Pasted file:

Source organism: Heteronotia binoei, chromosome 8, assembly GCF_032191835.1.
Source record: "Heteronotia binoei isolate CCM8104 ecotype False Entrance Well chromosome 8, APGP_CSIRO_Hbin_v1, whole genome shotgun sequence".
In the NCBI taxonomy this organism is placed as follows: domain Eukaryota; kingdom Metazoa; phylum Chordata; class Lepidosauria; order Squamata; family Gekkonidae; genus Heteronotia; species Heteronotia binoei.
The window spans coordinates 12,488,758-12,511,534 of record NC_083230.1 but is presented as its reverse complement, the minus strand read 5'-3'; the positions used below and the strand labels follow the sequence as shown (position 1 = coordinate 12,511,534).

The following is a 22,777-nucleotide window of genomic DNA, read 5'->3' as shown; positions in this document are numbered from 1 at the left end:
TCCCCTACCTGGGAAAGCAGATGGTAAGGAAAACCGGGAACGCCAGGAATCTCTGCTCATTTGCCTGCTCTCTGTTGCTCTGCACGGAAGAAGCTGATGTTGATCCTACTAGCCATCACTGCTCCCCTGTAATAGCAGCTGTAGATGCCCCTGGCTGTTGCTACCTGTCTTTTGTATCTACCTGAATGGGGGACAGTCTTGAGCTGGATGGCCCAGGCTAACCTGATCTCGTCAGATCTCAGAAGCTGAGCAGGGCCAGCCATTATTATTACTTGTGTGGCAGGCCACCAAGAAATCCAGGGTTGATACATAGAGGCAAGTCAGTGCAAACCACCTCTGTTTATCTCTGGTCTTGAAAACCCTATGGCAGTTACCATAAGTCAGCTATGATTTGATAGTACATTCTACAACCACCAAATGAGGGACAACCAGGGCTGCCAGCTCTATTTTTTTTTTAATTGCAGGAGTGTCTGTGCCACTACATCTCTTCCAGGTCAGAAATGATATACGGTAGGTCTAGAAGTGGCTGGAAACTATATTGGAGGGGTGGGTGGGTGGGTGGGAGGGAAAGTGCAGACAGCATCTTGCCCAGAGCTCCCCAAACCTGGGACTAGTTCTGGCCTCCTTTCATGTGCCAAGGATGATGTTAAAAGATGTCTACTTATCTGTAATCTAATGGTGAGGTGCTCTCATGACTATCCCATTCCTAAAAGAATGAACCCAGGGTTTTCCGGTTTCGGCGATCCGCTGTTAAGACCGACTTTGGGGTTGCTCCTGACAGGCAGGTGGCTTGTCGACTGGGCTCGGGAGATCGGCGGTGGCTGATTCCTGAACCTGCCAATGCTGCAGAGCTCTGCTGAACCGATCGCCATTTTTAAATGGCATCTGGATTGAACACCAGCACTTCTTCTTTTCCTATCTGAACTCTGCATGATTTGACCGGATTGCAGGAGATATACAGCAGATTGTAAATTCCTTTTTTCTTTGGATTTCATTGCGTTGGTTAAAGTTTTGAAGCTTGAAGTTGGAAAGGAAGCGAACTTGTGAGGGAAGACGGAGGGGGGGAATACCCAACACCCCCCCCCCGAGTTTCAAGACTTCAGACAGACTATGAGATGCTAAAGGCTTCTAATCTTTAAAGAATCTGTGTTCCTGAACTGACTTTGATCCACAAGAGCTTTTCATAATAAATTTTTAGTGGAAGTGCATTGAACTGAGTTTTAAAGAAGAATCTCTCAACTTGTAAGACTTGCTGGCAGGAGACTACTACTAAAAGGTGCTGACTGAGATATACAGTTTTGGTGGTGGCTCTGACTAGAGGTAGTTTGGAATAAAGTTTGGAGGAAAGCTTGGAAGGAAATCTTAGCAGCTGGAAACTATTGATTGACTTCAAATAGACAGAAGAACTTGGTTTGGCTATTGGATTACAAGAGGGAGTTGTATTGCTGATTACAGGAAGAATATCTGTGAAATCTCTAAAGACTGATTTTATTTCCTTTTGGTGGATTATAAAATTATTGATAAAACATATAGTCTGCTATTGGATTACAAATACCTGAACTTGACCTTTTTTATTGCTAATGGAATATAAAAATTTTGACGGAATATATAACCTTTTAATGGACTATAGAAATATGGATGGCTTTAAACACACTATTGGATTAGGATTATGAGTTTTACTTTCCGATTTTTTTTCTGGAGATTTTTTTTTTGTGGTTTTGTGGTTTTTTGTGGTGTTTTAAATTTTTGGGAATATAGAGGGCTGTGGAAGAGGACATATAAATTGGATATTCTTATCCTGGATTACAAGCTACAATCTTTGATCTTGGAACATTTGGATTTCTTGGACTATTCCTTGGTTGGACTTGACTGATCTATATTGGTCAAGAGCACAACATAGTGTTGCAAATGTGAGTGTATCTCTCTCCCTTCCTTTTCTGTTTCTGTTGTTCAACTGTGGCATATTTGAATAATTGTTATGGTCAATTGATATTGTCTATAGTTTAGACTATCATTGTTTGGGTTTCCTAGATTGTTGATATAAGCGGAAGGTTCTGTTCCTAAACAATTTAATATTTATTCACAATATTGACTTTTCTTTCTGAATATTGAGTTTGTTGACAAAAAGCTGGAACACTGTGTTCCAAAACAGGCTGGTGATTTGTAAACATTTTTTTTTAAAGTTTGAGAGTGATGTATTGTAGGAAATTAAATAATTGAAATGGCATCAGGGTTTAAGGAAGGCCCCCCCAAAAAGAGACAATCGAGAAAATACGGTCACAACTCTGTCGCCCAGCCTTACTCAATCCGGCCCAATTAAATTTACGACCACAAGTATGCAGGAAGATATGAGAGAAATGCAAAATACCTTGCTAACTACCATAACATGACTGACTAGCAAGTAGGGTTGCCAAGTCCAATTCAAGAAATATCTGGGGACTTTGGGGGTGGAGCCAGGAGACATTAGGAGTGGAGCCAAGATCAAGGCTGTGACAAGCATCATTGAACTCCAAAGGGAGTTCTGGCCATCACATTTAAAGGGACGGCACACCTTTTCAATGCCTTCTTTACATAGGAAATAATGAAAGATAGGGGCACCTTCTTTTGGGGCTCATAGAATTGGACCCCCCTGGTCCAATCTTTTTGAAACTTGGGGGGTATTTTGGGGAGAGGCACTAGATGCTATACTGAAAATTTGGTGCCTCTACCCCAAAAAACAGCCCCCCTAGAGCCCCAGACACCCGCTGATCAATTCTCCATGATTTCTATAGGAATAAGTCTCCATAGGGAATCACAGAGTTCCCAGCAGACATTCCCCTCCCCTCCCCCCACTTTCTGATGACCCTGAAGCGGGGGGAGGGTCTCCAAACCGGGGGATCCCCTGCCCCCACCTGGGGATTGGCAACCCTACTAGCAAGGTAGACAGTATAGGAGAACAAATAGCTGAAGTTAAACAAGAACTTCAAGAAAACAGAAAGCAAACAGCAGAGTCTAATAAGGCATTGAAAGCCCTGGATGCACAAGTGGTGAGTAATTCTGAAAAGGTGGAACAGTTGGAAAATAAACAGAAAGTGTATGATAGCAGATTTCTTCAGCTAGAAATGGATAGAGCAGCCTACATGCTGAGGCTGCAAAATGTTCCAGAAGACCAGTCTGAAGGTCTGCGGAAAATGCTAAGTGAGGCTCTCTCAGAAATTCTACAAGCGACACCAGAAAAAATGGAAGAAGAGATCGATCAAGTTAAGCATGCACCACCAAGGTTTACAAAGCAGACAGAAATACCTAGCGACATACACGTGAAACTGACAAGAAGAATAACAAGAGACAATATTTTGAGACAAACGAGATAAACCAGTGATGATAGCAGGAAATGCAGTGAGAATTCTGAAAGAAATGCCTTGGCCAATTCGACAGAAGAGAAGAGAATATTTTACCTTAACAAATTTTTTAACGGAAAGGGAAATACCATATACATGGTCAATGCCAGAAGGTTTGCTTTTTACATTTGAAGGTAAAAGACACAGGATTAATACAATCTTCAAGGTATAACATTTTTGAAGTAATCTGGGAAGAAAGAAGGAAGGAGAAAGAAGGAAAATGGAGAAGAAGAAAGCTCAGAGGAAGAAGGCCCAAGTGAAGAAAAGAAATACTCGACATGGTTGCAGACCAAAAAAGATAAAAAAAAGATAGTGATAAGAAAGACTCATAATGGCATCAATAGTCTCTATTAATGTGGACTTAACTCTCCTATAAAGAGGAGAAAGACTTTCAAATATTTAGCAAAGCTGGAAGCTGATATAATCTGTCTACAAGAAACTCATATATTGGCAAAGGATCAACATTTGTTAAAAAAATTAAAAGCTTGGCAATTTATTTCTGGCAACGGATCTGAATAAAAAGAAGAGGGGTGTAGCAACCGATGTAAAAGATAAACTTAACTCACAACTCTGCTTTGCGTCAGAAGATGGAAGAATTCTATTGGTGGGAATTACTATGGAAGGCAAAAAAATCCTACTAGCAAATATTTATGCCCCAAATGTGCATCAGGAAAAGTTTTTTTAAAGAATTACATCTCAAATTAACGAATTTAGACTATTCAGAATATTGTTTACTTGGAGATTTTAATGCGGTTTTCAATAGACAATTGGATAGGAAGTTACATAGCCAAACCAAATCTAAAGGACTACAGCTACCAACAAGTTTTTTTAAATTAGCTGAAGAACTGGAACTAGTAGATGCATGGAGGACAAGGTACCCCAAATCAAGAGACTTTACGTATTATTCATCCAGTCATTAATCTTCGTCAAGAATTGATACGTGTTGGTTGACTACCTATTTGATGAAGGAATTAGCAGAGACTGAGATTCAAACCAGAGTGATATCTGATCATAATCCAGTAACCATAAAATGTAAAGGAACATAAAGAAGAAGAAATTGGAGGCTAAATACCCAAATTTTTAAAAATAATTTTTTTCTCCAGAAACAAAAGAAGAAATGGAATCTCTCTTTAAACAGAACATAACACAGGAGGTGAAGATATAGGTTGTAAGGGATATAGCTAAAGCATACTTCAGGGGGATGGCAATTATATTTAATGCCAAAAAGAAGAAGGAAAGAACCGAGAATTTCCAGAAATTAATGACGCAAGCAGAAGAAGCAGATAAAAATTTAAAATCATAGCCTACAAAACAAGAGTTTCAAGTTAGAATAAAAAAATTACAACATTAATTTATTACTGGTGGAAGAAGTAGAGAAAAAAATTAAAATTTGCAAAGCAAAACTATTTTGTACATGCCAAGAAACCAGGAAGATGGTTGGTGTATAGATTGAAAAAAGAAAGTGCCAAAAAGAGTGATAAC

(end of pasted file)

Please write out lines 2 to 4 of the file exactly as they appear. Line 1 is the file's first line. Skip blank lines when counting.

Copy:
Source record: "Heteronotia binoei isolate CCM8104 ecotype False Entrance Well chromosome 8, APGP_CSIRO_Hbin_v1, whole genome shotgun sequence".
In the NCBI taxonomy this organism is placed as follows: domain Eukaryota; kingdom Metazoa; phylum Chordata; class Lepidosauria; order Squamata; family Gekkonidae; genus Heteronotia; species Heteronotia binoei.
The window spans coordinates 12,488,758-12,511,534 of record NC_083230.1 but is presented as its reverse complement, the minus strand read 5'-3'; the positions used below and the strand labels follow the sequence as shown (position 1 = coordinate 12,511,534).